At EnergyFit Nevada’s recent Downtown open house, guests swirled around a table overflowing with goodies from Baguette Café. In an adjacent room was another treat, albeit one less appealing to the taste buds: a 47-page commissioned report from local analysis firm RCG Economics. The findings detail the energy-efficiency industry’s potential positive impact on Nevada if—and it’s a big if—the state and banks can come together to create more financing options to help residents retrofit.
Pulling from census data and average retrofit costs, RCG estimates the potential market for improving the energy efficiency of Nevada’s homes and commercial buildings at $6 billion. But with the energy-efficiency financing market in its infancy, investors have been reluctant to pool their money with state subsidies. Yet the report lists a veritable cornucopia of advantages if more people gain access to financing, including more consumer spending, more jobs, a reduction in state energy consumption and environmental improvements.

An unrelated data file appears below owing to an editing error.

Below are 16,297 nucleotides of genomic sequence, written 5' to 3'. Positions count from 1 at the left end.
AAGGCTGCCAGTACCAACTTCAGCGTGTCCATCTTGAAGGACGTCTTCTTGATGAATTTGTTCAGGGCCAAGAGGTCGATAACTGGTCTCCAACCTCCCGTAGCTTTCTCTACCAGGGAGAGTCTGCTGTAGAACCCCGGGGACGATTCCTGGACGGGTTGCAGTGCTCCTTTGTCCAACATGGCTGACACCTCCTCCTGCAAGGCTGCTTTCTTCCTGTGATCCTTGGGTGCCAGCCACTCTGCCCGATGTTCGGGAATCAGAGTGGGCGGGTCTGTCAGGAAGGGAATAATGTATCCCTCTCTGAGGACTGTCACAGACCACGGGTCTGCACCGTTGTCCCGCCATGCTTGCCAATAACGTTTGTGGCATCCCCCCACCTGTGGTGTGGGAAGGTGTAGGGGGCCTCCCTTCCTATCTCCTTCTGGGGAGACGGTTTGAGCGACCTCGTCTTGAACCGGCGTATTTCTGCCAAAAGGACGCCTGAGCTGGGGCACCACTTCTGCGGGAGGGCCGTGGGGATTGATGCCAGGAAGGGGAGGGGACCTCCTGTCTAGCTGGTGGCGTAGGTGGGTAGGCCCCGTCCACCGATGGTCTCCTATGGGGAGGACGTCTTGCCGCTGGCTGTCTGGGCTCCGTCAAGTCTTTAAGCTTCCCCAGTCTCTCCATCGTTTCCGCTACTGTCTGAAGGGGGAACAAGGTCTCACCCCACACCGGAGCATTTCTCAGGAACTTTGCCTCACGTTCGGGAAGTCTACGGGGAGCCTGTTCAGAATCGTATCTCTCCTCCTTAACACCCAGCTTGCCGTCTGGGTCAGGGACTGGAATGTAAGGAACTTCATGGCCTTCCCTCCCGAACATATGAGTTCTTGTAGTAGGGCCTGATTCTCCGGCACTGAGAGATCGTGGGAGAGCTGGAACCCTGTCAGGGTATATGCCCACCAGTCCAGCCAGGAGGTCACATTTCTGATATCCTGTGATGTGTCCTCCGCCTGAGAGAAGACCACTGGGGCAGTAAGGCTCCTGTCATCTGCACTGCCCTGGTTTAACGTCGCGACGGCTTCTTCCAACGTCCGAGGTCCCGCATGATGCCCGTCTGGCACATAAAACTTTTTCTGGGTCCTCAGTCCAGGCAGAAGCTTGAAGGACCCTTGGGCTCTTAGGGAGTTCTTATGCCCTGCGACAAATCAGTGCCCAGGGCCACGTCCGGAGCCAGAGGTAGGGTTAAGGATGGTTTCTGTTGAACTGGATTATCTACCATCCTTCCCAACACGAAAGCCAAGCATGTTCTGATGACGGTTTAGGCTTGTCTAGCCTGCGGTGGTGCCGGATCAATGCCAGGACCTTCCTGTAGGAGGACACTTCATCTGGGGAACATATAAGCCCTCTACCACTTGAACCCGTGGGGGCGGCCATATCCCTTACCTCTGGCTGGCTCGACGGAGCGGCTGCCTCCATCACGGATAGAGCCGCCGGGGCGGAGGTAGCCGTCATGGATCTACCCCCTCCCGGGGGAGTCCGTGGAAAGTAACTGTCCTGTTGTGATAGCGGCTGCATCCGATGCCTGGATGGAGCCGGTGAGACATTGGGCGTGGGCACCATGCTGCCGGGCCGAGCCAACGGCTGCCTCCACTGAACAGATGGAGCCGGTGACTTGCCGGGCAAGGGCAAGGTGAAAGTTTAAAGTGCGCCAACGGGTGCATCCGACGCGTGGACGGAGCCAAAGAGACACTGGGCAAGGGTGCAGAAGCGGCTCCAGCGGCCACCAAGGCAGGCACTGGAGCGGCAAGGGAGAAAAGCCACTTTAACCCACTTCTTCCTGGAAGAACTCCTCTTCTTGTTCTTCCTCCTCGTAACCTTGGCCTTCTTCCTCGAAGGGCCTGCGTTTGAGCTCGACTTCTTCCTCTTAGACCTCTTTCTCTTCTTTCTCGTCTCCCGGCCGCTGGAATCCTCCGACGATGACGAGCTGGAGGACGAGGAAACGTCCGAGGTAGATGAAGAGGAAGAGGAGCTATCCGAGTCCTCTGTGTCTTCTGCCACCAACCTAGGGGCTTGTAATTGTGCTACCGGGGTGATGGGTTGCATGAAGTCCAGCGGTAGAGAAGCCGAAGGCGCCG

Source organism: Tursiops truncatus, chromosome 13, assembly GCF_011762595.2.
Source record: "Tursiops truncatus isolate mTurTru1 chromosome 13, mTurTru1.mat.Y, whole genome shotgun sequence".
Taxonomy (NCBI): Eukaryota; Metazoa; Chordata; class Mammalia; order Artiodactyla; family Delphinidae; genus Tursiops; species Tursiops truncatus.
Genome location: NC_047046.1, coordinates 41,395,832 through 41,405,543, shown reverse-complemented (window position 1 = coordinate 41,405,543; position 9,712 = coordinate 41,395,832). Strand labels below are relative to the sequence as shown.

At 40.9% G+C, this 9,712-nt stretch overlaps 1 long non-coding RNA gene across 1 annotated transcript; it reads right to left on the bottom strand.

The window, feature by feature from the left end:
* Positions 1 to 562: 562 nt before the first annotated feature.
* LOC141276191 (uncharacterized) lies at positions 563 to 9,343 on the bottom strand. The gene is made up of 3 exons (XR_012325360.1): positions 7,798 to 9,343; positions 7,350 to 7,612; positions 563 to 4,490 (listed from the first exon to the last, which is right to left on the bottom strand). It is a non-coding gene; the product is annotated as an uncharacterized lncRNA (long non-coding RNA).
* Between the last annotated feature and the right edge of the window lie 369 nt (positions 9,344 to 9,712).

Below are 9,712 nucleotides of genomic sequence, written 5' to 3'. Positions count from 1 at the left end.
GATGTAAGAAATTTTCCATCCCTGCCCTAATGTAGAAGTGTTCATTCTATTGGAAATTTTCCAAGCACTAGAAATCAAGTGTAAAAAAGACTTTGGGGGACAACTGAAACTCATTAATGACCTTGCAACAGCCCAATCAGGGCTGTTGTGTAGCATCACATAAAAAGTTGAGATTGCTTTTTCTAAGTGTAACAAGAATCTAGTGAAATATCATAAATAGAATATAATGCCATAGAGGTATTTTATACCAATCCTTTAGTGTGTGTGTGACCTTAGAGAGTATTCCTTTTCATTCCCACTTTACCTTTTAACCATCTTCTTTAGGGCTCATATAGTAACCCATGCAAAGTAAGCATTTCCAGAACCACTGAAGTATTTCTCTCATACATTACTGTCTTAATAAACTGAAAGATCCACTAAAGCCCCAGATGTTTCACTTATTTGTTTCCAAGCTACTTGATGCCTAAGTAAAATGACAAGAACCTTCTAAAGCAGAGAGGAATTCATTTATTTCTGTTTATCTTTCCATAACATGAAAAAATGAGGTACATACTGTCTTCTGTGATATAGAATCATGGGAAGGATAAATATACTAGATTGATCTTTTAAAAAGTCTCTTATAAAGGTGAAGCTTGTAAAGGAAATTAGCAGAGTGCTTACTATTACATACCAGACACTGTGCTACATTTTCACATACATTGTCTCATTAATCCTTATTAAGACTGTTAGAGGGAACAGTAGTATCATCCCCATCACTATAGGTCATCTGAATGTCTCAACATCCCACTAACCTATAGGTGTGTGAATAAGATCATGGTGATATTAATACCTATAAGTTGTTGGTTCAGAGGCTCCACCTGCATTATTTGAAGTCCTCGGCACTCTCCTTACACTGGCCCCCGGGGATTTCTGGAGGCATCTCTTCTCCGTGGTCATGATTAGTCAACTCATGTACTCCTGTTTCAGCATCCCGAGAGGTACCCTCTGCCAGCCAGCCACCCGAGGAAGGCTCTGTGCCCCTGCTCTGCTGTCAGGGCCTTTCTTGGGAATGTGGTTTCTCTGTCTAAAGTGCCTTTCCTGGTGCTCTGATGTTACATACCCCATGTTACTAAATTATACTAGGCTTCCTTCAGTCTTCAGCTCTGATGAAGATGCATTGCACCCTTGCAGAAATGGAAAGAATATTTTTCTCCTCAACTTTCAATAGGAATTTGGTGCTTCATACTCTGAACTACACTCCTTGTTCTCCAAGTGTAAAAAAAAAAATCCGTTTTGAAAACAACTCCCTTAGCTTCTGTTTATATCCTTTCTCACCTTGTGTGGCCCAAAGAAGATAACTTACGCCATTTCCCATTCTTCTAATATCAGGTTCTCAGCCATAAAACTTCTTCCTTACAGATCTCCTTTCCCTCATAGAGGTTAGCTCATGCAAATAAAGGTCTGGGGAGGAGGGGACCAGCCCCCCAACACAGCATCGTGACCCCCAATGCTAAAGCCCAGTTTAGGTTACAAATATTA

EnergyFit Nevada hopes these findings will broker more collaboration and attract private capital. In addition to educating homeowners about existing tax incentives and rebates, the nonprofit provides financing through a partnership with the sustainability nonprofit Green Chips, with loans of up to $7,500, a number they’d like to increase. However, most people don’t know either program exists.
In four years, EnergyFit has grown from two employees to nine, with a satellite office in Reno. So far this year, the organization helped 405 homes across the state see a 20 percent savings in energy costs. “Getting the word out has been our biggest challenge,” says Denee Evans, executive director of EnergyFit Nevada. “People can come to us if they’re going to make improvements, and we can help them understand how to do them in an energy-efficient manner.”
EnergyFit, which presently only accepts residential clients, doesn’t just talk the talk: The group is in discussions with its landlord about doing an efficiency retrofit at its own new headquarters on Third Street, the former First United Methodist Church.